If you are positive your first spring was installed correctly and gave you problems, I would try a different standard spring. As was said, your stock spring should have worked fine. In many years of building many ARs I can't recall an instance of having a standard spring not work. Not saying it's impossible. It just has never happened to me. In fact I have a 5.45x39 upper that I solely shoot surplus Russian corrosive ammo that is notorious for having hard to ignite primer. Upper came with extra power spring but I have not changed the stock spring in my lower and not had a problem in over 1000 rounds fired.
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Posted: 6/3/2011 10:33:34 AM EST
Originally Posted By madcratebuilder:
Originally Posted By Remyrw:
The hammer spring accounts for most of the trigger pull feel in an AR, the trigger spring is really just helping reset the trigger after firing.
Assuming there was nothing wrong with your original spring and it was installed correctly, and you already checked for other causes for light strikes such as build up adding friction to the firing pin's movement then you either need to get different ammo or recheck things. A standard spring with an otherwise working rifle should not have primer issues with hard primers. Now, if that spring is softer than it's supposed to be, then you have a different issue, but you should never NEED an extra power hammer spring in an otherwise normal AR. Heck, most of us use LIGHTER springs and still set off mil-spec ammo reliably.

Maybe a drop of lube spread around on the firing pin before putting it back in the bolt after cleaning? Triple check it's clean in there and that your hammer isn't binding on the receiver's sides.


+1

The sear is ground at a positive angle. Watch the hammer as you pull the trigger, it moves back against hammer spring pressure.


No sear in an AR15. You may be referring to the engagement surface of the trigger ?
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Posted: 6/3/2011 12:55:33 PM EST
[Last Edit: 6/3/2011 12:57:46 PM EST by ricochet7]
Originally Posted By PredatorWhacker:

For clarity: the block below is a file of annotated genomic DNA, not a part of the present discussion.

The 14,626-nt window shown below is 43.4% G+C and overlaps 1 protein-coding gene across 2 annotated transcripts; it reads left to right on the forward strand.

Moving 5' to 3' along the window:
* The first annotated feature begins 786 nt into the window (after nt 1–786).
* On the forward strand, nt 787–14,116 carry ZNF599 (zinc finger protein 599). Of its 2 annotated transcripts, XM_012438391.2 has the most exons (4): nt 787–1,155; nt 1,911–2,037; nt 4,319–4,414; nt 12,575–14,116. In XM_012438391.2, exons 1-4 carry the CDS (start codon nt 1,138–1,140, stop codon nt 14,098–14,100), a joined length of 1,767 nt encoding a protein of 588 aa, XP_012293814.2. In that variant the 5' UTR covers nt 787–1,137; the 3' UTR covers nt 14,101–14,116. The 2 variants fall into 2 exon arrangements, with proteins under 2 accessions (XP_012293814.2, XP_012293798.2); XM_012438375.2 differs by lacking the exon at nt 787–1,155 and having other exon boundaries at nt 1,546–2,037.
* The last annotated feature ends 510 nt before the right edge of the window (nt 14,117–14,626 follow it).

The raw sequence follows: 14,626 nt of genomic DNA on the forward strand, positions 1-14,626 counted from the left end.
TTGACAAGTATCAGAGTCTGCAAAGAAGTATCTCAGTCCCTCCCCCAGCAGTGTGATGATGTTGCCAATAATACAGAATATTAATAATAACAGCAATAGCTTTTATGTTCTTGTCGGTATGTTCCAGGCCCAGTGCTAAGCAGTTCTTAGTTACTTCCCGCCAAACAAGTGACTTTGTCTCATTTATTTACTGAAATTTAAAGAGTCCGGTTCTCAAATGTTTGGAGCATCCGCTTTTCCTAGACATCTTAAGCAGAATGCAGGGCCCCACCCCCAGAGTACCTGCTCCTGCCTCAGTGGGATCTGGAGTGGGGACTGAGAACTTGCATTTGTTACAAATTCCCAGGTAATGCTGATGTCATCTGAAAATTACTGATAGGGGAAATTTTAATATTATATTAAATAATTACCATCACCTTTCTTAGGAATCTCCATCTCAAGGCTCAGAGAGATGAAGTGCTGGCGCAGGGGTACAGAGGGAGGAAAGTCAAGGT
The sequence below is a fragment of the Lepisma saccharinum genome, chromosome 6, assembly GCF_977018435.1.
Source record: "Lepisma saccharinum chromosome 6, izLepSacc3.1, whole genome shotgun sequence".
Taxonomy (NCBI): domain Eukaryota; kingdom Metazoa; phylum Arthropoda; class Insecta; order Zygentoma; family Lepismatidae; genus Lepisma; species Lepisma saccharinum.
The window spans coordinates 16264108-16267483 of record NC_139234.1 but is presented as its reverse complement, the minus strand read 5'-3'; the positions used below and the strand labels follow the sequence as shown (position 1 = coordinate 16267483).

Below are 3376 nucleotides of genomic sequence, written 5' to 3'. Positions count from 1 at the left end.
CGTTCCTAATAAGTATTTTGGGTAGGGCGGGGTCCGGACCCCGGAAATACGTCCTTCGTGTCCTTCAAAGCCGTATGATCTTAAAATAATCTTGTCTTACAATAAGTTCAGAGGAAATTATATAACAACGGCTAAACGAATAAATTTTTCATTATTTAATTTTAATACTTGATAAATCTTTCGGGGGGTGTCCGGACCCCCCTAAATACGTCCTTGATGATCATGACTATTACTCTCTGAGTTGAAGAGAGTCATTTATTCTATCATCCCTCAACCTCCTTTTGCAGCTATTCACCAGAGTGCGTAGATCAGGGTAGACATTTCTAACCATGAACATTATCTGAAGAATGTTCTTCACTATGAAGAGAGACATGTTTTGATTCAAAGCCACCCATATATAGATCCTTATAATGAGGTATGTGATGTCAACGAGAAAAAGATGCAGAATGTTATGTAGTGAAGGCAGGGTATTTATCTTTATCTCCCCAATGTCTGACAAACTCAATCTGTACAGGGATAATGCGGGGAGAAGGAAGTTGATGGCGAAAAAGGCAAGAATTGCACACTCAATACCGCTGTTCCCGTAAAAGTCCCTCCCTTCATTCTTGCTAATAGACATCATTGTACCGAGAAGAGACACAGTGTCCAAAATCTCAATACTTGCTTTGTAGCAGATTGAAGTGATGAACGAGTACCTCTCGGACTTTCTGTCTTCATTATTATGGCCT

If you are positive your first spring was installed correctly and gave you problems, I would try a different standard spring. As was said, your stock spring should have worked fine. In many years of building many ARs I can't recall an instance of having a standard spring not work. Not saying it's impossible. It just has never happened to me. In fact I have a 5.45x39 upper that I solely shoot surplus Russian corrosive ammo that is notorious for having hard to ignite primer. Upper came with extra power spring but I have not changed the stock spring in my lower and not had a problem in over 1000 rounds fired.


This is good to know. I had a pretty slick Spikes battle trigger in the lower I used for my 5.45 build. Once I installed the heavier supplied hammer spring my trigger pull changed drastically (for the worse). I intended on re-installing the origional hammer spring but was concerned the Russian 7N6 ammo primers needed the heavy spring. Thanks for this info.
Yes, a heavy hammer spring affects your trigger, this proved it to me.
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Posted: 6/3/2011 3:04:46 PM EST

Originally Posted By cmeyer001:
Originally Posted By madcratebuilder:
Originally Posted By Remyrw:
The hammer spring accounts for most of the trigger pull feel in an AR, the trigger spring is really just helping reset the trigger after firing.
Assuming there was nothing wrong with your original spring and it was installed correctly, and you already checked for other causes for light strikes such as build up adding friction to the firing pin's movement then you either need to get different ammo or recheck things. A standard spring with an otherwise working rifle should not have primer issues with hard primers. Now, if that spring is softer than it's supposed to be, then you have a different issue, but you should never NEED an extra power hammer spring in an otherwise normal AR. Heck, most of us use LIGHTER springs and still set off mil-spec ammo reliably.

Maybe a drop of lube spread around on the firing pin before putting it back in the bolt after cleaning? Triple check it's clean in there and that your hammer isn't binding on the receiver's sides.


+1

The sear is ground at a positive angle. Watch the hammer as you pull the trigger, it moves back against hammer spring pressure.


No sear in an AR15. You may be referring to the engagement surface of the trigger ?

They are indeed sear surfaces. But because there is no sear, stacking or rearward movement of the hammer is a result of this simplification of the firing mechanism.
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Posted: 6/3/2011 3:45:51 PM EST
I was having a fairly high FTF rate on Wolf ammo. I installed a Wolf spring and it solved the problem! Trigger pull increased slightly, but it isn't bad.